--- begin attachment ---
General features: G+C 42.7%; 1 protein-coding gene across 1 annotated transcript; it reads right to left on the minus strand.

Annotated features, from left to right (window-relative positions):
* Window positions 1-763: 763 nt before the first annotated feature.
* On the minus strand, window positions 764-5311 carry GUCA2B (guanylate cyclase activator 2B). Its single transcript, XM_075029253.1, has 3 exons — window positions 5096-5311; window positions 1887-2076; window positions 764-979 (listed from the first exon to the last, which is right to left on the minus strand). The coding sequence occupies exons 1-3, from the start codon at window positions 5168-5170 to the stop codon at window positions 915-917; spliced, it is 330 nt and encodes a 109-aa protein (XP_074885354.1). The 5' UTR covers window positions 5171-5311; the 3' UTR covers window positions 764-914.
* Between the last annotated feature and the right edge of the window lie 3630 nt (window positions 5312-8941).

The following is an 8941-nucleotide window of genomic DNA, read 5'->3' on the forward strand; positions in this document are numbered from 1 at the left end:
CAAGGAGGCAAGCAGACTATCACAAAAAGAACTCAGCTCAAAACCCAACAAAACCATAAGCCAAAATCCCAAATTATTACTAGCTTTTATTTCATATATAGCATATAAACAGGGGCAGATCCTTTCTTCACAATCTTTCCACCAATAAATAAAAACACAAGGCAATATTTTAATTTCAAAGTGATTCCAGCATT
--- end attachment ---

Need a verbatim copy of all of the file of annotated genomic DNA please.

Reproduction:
General features: G+C 42.7%; 1 protein-coding gene across 1 annotated transcript; it reads right to left on the minus strand.

Annotated features, from left to right (window-relative positions):
* Window positions 1-763: 763 nt before the first annotated feature.
* On the minus strand, window positions 764-5311 carry GUCA2B (guanylate cyclase activator 2B). Its single transcript, XM_075029253.1, has 3 exons — window positions 5096-5311; window positions 1887-2076; window positions 764-979 (listed from the first exon to the last, which is right to left on the minus strand). The coding sequence occupies exons 1-3, from the start codon at window positions 5168-5170 to the stop codon at window positions 915-917; spliced, it is 330 nt and encodes a 109-aa protein (XP_074885354.1). The 5' UTR covers window positions 5171-5311; the 3' UTR covers window positions 764-914.
* Between the last annotated feature and the right edge of the window lie 3630 nt (window positions 5312-8941).

The following is an 8941-nucleotide window of genomic DNA, read 5'->3' on the forward strand; positions in this document are numbered from 1 at the left end:
CAAGGAGGCAAGCAGACTATCACAAAAAGAACTCAGCTCAAAACCCAACAAAACCATAAGCCAAAATCCCAAATTATTACTAGCTTTTATTTCATATATAGCATATAAACAGGGGCAGATCCTTTCTTCACAATCTTTCCACCAATAAATAAAAACACAAGGCAATATTTTAATTTCAAAGTGATTCCAGCATT